Let us not forget, there have been several sitting US presidents assassinated with firearms in these United States...but not a single one of them was killed with what would have been banned by the "Assault Weapons" law. Hinckley used a revolver. Oswald used a bolt-action rifle. I don't know what the others used, but they happened so long ago that the technology isn't even relevant to the discussion.

Saturday, July 21, 2012

Aurora, dissected

As you're likely aware by now, I'm a "gun nut", and I've never been all that ashamed of it. Sadly, I can't say I was shocked by what was going on in Aurora the other night...other than, of course, the fact that this guy was able to get off enough rounds to kill twelve people and injure 50 more, before he stopped shooting.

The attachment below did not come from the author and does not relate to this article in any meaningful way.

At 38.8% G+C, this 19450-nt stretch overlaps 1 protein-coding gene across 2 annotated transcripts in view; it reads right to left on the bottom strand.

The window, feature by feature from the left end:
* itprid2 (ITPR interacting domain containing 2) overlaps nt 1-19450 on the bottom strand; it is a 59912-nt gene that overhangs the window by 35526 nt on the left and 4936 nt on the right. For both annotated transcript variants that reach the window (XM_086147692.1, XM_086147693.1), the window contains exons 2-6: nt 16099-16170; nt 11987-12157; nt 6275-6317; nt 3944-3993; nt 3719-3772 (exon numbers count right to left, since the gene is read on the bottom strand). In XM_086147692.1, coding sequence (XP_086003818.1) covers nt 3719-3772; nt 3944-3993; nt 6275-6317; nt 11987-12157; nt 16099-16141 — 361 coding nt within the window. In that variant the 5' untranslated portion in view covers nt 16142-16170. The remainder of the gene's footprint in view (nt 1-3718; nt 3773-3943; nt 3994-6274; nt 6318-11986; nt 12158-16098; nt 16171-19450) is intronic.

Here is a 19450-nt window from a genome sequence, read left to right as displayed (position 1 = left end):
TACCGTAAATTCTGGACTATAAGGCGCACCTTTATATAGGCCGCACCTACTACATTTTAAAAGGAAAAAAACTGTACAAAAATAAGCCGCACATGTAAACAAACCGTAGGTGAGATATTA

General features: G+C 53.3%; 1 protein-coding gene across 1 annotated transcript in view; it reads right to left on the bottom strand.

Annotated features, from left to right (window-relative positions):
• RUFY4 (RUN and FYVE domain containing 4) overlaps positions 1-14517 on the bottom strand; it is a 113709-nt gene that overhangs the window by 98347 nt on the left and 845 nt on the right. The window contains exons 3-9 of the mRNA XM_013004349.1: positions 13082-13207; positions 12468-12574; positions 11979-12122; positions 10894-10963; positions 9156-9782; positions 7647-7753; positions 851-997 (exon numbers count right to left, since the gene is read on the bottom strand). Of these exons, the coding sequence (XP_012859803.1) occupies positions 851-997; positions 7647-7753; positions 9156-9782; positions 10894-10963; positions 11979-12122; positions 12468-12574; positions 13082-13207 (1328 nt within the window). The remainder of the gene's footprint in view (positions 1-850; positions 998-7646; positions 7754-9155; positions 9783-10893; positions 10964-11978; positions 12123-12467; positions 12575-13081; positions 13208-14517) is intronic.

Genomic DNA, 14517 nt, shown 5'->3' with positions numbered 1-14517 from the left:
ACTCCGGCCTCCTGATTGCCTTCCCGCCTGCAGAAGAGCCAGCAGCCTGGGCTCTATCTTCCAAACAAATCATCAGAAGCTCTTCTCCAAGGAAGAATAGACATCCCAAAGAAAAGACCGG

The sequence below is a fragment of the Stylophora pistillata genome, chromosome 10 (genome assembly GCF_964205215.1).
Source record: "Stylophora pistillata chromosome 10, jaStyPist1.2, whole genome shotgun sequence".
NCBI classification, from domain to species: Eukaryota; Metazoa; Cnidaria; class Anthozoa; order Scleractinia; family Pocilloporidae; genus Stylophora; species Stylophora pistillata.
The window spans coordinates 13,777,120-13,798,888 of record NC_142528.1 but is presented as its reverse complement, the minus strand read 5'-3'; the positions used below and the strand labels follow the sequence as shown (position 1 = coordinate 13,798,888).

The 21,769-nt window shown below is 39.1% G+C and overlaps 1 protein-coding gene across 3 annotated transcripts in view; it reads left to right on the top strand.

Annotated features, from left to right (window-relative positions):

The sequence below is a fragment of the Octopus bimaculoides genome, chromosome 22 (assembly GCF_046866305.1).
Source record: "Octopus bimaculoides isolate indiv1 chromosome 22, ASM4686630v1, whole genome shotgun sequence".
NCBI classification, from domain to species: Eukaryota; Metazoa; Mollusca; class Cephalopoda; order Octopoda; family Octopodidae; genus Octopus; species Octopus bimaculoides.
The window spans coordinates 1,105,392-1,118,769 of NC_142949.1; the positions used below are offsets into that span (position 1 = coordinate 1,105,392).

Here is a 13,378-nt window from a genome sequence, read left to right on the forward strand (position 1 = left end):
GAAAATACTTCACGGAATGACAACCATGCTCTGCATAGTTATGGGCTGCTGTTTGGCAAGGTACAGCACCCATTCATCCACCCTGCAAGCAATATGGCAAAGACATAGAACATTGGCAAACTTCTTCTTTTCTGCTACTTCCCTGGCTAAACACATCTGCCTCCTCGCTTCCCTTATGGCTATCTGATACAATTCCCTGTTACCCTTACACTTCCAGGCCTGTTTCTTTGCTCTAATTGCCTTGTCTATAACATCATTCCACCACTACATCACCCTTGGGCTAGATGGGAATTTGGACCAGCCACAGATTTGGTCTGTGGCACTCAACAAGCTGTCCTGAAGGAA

The problem with this is not a lack of gun control, a lack of cops out on the beat, CIA brainwashing, or anything else of the sort. Innocent people have died, and my heart goes out to their families, but there's no need use conjecture about what the root cause was. He could have very easily perpetrated this crime (and potentially killed far more people) without the use of firearms. It is what it is, it happened, and today I'm just looking at the known facts...

1) The guy was wearing a gas mask, and deployed smoke bombs of some sort. The smoke, in and of itself, is enough to keep someone away. Even if they weren't actual military issue, paintballers have been able to purchase similar gear for "simulation games" for years. Prior to this, two bucks at the fireworks stand will get you enough smoke bombs to do the trick. In an enclosed space, you get as far away from the smoke as possible, because without that gas mask you won't be able to breathe.

A full-face gas mask, often used by automotive painters, will stop the inhalation of smoke and can be had for relatively small change. $20 can get you a decent military-surplus model with brand-new filters. You can purchase them online, or even down at your local Sherwin-Williams store.